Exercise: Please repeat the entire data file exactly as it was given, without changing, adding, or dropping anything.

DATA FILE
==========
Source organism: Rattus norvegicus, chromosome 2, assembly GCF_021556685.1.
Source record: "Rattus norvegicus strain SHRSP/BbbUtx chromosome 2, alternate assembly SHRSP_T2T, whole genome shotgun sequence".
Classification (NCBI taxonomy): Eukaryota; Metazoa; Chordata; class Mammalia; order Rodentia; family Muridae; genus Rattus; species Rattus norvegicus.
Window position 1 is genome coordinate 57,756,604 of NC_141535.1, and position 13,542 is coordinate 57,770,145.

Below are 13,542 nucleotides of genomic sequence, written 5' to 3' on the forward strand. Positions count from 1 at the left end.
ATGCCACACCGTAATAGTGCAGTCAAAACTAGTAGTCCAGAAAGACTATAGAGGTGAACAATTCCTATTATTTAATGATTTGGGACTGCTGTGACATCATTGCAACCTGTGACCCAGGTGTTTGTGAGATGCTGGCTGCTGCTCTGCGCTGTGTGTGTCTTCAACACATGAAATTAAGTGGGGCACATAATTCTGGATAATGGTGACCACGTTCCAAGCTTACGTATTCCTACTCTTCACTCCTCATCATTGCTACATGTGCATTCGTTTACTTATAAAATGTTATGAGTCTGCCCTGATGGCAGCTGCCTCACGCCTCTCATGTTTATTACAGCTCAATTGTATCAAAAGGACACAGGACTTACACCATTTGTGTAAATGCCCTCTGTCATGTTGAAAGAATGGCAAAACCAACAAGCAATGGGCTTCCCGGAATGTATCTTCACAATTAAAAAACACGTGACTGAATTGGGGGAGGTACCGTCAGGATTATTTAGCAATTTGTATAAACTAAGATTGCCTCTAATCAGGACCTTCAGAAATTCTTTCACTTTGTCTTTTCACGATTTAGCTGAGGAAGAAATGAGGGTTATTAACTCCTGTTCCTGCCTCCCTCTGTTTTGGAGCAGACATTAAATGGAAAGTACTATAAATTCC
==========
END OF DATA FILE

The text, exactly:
Source organism: Rattus norvegicus, chromosome 2, assembly GCF_021556685.1.
Source record: "Rattus norvegicus strain SHRSP/BbbUtx chromosome 2, alternate assembly SHRSP_T2T, whole genome shotgun sequence".
Classification (NCBI taxonomy): Eukaryota; Metazoa; Chordata; class Mammalia; order Rodentia; family Muridae; genus Rattus; species Rattus norvegicus.
Window position 1 is genome coordinate 57,756,604 of NC_141535.1, and position 13,542 is coordinate 57,770,145.

Below are 13,542 nucleotides of genomic sequence, written 5' to 3' on the forward strand. Positions count from 1 at the left end.
ATGCCACACCGTAATAGTGCAGTCAAAACTAGTAGTCCAGAAAGACTATAGAGGTGAACAATTCCTATTATTTAATGATTTGGGACTGCTGTGACATCATTGCAACCTGTGACCCAGGTGTTTGTGAGATGCTGGCTGCTGCTCTGCGCTGTGTGTGTCTTCAACACATGAAATTAAGTGGGGCACATAATTCTGGATAATGGTGACCACGTTCCAAGCTTACGTATTCCTACTCTTCACTCCTCATCATTGCTACATGTGCATTCGTTTACTTATAAAATGTTATGAGTCTGCCCTGATGGCAGCTGCCTCACGCCTCTCATGTTTATTACAGCTCAATTGTATCAAAAGGACACAGGACTTACACCATTTGTGTAAATGCCCTCTGTCATGTTGAAAGAATGGCAAAACCAACAAGCAATGGGCTTCCCGGAATGTATCTTCACAATTAAAAAACACGTGACTGAATTGGGGGAGGTACCGTCAGGATTATTTAGCAATTTGTATAAACTAAGATTGCCTCTAATCAGGACCTTCAGAAATTCTTTCACTTTGTCTTTTCACGATTTAGCTGAGGAAGAAATGAGGGTTATTAACTCCTGTTCCTGCCTCCCTCTGTTTTGGAGCAGACATTAAATGGAAAGTACTATAAATTCC